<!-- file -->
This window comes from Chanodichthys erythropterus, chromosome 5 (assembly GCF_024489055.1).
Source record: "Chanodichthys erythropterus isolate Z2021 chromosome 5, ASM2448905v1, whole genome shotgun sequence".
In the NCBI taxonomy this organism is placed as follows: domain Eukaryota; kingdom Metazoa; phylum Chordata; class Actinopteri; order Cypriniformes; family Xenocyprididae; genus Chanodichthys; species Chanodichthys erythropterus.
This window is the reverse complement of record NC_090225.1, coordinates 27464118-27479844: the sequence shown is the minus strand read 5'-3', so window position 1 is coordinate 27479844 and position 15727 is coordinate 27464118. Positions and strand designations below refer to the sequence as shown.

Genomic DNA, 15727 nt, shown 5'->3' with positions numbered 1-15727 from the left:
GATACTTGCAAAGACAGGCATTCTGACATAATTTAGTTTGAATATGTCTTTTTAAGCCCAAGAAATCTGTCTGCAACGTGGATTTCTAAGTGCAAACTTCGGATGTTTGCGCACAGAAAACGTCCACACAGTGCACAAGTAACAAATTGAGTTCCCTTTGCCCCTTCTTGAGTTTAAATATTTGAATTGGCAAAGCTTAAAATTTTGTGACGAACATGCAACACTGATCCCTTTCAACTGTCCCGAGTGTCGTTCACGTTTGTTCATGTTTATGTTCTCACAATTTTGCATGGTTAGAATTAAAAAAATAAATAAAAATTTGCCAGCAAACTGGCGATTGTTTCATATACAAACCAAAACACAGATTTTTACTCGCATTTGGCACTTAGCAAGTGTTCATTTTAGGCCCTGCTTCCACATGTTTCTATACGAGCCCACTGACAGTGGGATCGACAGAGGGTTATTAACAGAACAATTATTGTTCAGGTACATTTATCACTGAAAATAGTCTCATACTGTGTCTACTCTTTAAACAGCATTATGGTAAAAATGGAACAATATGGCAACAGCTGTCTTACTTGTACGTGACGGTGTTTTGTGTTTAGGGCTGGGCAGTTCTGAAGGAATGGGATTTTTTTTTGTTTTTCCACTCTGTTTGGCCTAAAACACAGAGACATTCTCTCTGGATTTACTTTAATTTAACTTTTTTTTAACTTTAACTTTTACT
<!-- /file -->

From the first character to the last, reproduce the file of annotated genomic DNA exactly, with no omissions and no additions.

This window comes from Chanodichthys erythropterus, chromosome 5 (assembly GCF_024489055.1).
Source record: "Chanodichthys erythropterus isolate Z2021 chromosome 5, ASM2448905v1, whole genome shotgun sequence".
In the NCBI taxonomy this organism is placed as follows: domain Eukaryota; kingdom Metazoa; phylum Chordata; class Actinopteri; order Cypriniformes; family Xenocyprididae; genus Chanodichthys; species Chanodichthys erythropterus.
This window is the reverse complement of record NC_090225.1, coordinates 27464118-27479844: the sequence shown is the minus strand read 5'-3', so window position 1 is coordinate 27479844 and position 15727 is coordinate 27464118. Positions and strand designations below refer to the sequence as shown.

Genomic DNA, 15727 nt, shown 5'->3' with positions numbered 1-15727 from the left:
GATACTTGCAAAGACAGGCATTCTGACATAATTTAGTTTGAATATGTCTTTTTAAGCCCAAGAAATCTGTCTGCAACGTGGATTTCTAAGTGCAAACTTCGGATGTTTGCGCACAGAAAACGTCCACACAGTGCACAAGTAACAAATTGAGTTCCCTTTGCCCCTTCTTGAGTTTAAATATTTGAATTGGCAAAGCTTAAAATTTTGTGACGAACATGCAACACTGATCCCTTTCAACTGTCCCGAGTGTCGTTCACGTTTGTTCATGTTTATGTTCTCACAATTTTGCATGGTTAGAATTAAAAAAATAAATAAAAATTTGCCAGCAAACTGGCGATTGTTTCATATACAAACCAAAACACAGATTTTTACTCGCATTTGGCACTTAGCAAGTGTTCATTTTAGGCCCTGCTTCCACATGTTTCTATACGAGCCCACTGACAGTGGGATCGACAGAGGGTTATTAACAGAACAATTATTGTTCAGGTACATTTATCACTGAAAATAGTCTCATACTGTGTCTACTCTTTAAACAGCATTATGGTAAAAATGGAACAATATGGCAACAGCTGTCTTACTTGTACGTGACGGTGTTTTGTGTTTAGGGCTGGGCAGTTCTGAAGGAATGGGATTTTTTTTTGTTTTTCCACTCTGTTTGGCCTAAAACACAGAGACATTCTCTCTGGATTTACTTTAATTTAACTTTTTTTTAACTTTAACTTTTACT